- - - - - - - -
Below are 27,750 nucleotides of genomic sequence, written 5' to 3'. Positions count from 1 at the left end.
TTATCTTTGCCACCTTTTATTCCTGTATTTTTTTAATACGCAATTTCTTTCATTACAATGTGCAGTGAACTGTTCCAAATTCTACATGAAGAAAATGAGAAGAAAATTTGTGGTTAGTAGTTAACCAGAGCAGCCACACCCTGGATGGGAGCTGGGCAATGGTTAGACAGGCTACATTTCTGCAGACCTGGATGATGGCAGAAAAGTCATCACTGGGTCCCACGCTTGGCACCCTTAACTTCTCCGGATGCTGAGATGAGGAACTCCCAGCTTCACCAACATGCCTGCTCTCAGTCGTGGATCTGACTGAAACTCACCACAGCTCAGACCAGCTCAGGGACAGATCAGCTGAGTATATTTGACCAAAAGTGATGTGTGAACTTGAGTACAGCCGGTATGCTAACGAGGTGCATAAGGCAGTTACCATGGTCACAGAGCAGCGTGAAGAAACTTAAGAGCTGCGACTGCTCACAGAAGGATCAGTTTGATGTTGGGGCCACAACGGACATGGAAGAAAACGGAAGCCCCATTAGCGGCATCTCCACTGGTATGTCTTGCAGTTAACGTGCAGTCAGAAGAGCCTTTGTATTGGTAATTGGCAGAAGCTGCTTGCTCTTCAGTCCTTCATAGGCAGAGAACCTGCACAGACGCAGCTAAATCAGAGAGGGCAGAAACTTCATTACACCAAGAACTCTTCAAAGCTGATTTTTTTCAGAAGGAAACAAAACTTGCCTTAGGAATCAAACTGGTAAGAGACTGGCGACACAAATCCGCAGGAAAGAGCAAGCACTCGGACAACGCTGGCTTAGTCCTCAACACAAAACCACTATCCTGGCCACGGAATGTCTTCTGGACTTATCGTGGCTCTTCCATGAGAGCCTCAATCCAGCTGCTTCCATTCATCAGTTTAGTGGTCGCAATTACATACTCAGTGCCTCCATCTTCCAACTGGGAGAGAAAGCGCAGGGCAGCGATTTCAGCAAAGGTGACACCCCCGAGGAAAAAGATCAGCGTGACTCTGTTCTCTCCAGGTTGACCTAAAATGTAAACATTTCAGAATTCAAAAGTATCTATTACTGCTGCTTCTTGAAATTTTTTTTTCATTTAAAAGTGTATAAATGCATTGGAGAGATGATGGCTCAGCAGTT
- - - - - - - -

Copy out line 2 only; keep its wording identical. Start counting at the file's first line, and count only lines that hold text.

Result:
TTATCTTTGCCACCTTTTATTCCTGTATTTTTTTAATACGCAATTTCTTTCATTACAATGTGCAGTGAACTGTTCCAAATTCTACATGAAGAAAATGAGAAGAAAATTTGTGGTTAGTAGTTAACCAGAGCAGCCACACCCTGGATGGGAGCTGGGCAATGGTTAGACAGGCTACATTTCTGCAGACCTGGATGATGGCAGAAAAGTCATCACTGGGTCCCACGCTTGGCACCCTTAACTTCTCCGGATGCTGAGATGAGGAACTCCCAGCTTCACCAACATGCCTGCTCTCAGTCGTGGATCTGACTGAAACTCACCACAGCTCAGACCAGCTCAGGGACAGATCAGCTGAGTATATTTGACCAAAAGTGATGTGTGAACTTGAGTACAGCCGGTATGCTAACGAGGTGCATAAGGCAGTTACCATGGTCACAGAGCAGCGTGAAGAAACTTAAGAGCTGCGACTGCTCACAGAAGGATCAGTTTGATGTTGGGGCCACAACGGACATGGAAGAAAACGGAAGCCCCATTAGCGGCATCTCCACTGGTATGTCTTGCAGTTAACGTGCAGTCAGAAGAGCCTTTGTATTGGTAATTGGCAGAAGCTGCTTGCTCTTCAGTCCTTCATAGGCAGAGAACCTGCACAGACGCAGCTAAATCAGAGAGGGCAGAAACTTCATTACACCAAGAACTCTTCAAAGCTGATTTTTTTCAGAAGGAAACAAAACTTGCCTTAGGAATCAAACTGGTAAGAGACTGGCGACACAAATCCGCAGGAAAGAGCAAGCACTCGGACAACGCTGGCTTAGTCCTCAACACAAAACCACTATCCTGGCCACGGAATGTCTTCTGGACTTATCGTGGCTCTTCCATGAGAGCCTCAATCCAGCTGCTTCCATTCATCAGTTTAGTGGTCGCAATTACATACTCAGTGCCTCCATCTTCCAACTGGGAGAGAAAGCGCAGGGCAGCGATTTCAGCAAAGGTGACACCCCCGAGGAAAAAGATCAGCGTGACTCTGTTCTCTCCAGGTTGACCTAAAATGTAAACATTTCAGAATTCAAAAGTATCTATTACTGCTGCTTCTTGAAATTTTTTTTTCATTTAAAAGTGTATAAATGCATTGGAGAGATGATGGCTCAGCAGTT